The new OSS is a scary beast – The new solution might be perfect for what the customer has requested in terms of functionality. But if the solution differs greatly from what the operators are used to, it can be too intimidating to be used. A two-week classroom-based training course at the end of an OSS build doesn’t provide sufficient learning to take up all the nuances of the new system like the operators have developed with the old solution. Each significant new OSS needs an apprenticeship, not just a short-course.

It’s obsolete before it’s finishedOSS work in an environment of rapid change – networks, IT infrastructure, organisation models, processes, product offerings, regulatory shifts, disruptive innovation, etc, etc. The longer an OSS takes to implement, the greater the likelihood of obsolescence. All the more reason for designing for incremental delivery of business value rather than big-bang delivery.

What other examples have you experienced where an OSS has been built, but the users haven’t come?

Falsely rewarding based on OSS existence rather than excellence

There’s a common belief that most jobs see people rewarded for presence rather than performance. That is, they’re encouraged to be on site from 9am to 5pm rather than being given free reign over their work schedules as long as key outcomes are met / exceeded.

In OSS vendor / product selection there’s a similar concept. Contracts are often awarded based on existence rather than excellence. When evaluating a product, if it’s able to do a majority of the functions in the long list of requirements then the box is ticked.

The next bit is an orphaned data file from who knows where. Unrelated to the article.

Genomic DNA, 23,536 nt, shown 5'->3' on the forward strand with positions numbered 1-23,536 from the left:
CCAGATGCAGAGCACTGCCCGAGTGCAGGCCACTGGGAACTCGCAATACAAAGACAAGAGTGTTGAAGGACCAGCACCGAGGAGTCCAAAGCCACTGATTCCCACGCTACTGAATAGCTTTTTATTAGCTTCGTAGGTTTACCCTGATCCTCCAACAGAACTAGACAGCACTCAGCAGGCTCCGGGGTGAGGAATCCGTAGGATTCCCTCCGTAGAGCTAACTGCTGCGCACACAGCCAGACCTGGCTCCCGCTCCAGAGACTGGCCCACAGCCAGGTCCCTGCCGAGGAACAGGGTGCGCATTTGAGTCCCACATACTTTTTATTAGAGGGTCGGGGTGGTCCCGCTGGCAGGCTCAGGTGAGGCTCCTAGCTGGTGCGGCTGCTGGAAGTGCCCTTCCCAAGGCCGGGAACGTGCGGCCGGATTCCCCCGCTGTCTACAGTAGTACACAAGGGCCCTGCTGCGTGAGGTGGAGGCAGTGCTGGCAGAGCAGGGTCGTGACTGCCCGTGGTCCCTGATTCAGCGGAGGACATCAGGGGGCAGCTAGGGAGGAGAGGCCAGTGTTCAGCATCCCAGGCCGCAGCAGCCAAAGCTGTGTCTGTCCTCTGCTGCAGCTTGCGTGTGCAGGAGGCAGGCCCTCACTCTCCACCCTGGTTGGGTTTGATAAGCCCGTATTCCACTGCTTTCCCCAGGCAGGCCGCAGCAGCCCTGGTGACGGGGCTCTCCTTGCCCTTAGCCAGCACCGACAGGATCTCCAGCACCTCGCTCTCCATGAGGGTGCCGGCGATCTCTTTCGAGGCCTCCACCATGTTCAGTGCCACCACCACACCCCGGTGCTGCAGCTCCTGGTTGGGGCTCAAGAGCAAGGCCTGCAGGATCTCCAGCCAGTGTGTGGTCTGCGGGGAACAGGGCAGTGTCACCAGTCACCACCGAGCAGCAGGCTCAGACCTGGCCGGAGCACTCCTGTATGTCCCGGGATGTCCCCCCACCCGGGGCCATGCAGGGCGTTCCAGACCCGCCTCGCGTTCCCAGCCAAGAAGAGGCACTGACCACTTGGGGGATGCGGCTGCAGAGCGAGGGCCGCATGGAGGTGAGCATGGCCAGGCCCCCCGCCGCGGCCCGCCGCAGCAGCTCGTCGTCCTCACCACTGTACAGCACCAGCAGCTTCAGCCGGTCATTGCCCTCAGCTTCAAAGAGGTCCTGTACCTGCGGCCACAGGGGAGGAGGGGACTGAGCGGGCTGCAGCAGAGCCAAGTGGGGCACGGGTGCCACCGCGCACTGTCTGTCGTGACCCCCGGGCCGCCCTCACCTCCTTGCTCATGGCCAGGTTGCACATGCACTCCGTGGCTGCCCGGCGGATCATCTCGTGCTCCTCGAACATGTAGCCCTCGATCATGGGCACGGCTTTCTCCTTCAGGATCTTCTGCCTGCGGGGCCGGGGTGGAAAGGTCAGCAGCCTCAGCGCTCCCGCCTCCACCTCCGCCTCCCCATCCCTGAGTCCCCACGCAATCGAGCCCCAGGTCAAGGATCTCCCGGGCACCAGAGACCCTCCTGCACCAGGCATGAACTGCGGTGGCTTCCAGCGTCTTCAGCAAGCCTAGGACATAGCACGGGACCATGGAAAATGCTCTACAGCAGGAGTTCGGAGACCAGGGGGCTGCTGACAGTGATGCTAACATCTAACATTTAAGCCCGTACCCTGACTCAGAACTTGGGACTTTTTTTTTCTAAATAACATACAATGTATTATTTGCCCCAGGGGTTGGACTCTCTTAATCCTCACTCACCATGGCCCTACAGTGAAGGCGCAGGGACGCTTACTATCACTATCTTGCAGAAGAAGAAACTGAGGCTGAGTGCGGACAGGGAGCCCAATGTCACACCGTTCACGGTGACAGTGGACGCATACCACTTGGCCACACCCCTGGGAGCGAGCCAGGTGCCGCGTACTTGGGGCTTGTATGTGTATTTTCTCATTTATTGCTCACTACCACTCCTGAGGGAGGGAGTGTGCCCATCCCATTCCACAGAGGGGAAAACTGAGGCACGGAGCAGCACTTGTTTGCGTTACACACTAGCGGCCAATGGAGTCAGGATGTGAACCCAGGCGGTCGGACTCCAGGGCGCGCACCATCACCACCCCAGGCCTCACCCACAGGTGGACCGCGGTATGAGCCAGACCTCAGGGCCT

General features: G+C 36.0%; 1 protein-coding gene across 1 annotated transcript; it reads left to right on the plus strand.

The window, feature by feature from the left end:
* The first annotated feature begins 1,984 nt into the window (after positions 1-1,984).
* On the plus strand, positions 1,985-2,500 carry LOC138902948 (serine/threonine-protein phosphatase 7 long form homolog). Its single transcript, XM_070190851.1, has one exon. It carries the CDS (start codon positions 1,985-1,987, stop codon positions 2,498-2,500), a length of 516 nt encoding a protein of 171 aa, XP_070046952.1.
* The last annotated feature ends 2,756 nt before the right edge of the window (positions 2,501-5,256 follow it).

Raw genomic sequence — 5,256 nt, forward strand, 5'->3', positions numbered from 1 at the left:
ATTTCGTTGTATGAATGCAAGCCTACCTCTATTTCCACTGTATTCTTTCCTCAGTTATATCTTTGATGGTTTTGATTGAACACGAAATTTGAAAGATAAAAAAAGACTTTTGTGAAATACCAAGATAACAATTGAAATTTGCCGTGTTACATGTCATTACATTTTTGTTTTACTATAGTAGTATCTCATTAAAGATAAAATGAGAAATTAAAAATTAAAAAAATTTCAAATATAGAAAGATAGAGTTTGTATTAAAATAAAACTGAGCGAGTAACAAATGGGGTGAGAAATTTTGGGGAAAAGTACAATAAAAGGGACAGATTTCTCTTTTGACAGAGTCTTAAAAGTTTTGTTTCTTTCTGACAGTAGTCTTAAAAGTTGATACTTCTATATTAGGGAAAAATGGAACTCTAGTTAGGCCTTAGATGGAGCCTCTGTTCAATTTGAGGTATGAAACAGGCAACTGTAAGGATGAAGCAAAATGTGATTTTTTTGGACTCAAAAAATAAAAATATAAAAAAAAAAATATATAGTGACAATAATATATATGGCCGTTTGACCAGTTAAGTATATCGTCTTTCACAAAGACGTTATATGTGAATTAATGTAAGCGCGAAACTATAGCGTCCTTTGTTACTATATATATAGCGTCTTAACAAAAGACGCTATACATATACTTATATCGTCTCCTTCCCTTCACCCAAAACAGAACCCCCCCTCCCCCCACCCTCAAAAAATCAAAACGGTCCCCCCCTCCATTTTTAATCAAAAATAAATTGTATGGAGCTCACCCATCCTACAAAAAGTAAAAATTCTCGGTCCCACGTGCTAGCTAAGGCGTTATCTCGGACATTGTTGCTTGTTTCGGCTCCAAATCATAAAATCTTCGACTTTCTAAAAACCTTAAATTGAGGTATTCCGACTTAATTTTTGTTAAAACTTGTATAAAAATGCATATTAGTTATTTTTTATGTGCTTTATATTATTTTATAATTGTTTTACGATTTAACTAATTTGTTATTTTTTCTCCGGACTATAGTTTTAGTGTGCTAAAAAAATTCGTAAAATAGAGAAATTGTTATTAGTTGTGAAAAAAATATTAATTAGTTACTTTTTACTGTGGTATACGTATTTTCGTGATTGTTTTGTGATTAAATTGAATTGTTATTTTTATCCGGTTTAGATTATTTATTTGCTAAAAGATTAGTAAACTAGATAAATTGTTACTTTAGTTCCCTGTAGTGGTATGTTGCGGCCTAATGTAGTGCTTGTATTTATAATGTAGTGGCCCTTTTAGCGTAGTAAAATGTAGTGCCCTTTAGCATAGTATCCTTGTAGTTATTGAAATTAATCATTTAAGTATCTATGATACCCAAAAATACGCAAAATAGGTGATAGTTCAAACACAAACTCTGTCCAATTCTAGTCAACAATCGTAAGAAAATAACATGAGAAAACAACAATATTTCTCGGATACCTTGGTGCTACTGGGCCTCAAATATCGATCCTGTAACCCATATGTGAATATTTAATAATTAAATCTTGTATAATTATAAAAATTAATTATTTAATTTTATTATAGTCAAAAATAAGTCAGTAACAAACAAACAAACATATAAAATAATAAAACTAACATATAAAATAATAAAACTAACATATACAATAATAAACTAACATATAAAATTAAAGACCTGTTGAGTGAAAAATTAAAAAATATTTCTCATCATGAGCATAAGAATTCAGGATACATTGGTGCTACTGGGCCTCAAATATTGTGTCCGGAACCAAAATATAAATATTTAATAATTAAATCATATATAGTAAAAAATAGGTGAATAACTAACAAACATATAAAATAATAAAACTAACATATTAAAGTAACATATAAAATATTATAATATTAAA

However, this doesn’t take into account that there are usually only a very small number of functions that any given customer’s OSS needs to perform at a very high level of efficiency. All the others are effectively just nice to have. That’s the 80/20 rule at work.

When guiding a customer through their vendor selections, I always take them through an exercise to identify the use-cases / functions that really matter. Then we ensure that the demos or proofs of concept focus closely on how excellent the OSS is at those most important factors.

OSS automations – just because we can, doesn’t mean we should

Automation is about using machines / algorithms to respond faster than humans can, or more efficiently than humans can, or more accurately than humans can… but only if the outcomes justify the costs. When it comes to automations, it’s a case of, “just because we can, doesn’t mean we should.”

The more complex the decision tree you’re trying to automate, the higher the costs and therefore the harder it becomes to cost-justify. So the first step in any automation is taking a lateral thinking approach to simplifying the decision tree.

This recent post highlighted a graph from Nokia’s Bell Labs and the financial dependency that network slicing has on operational automation:
Nokia Network Slicing

Let’s use the Toyota Five Whys technique to work our way through the implications of this:

Statement 0: As CSPs, we need to drastically reduce complexity in the processes / decision-trees across our whole organisation.

Why 1? So that we can apply significant levels of automation

Why 2? So that we can apply technologies / techniques such as network slicing or virtualisation that are cost-justifiable

Why 3? So that we can offer differentiated, premium services

Why 4? So that our offerings don’t become commodities

Why 5? So that we retain corporate profitability to return to shareholders and/or invest in further interesting projects

I love that we’re looking to all number of automation technologies / techniques to apply to our OSS. However, we’re bypassing the all-important statement 0. We’re starting at Why 1 and partially missing the cost-justifiable part of Why 2. If our automation projects don’t prove cost-justifiable, then we never get the chance to reach whys 3, 4 and 5.

OSS holds the key to network slicing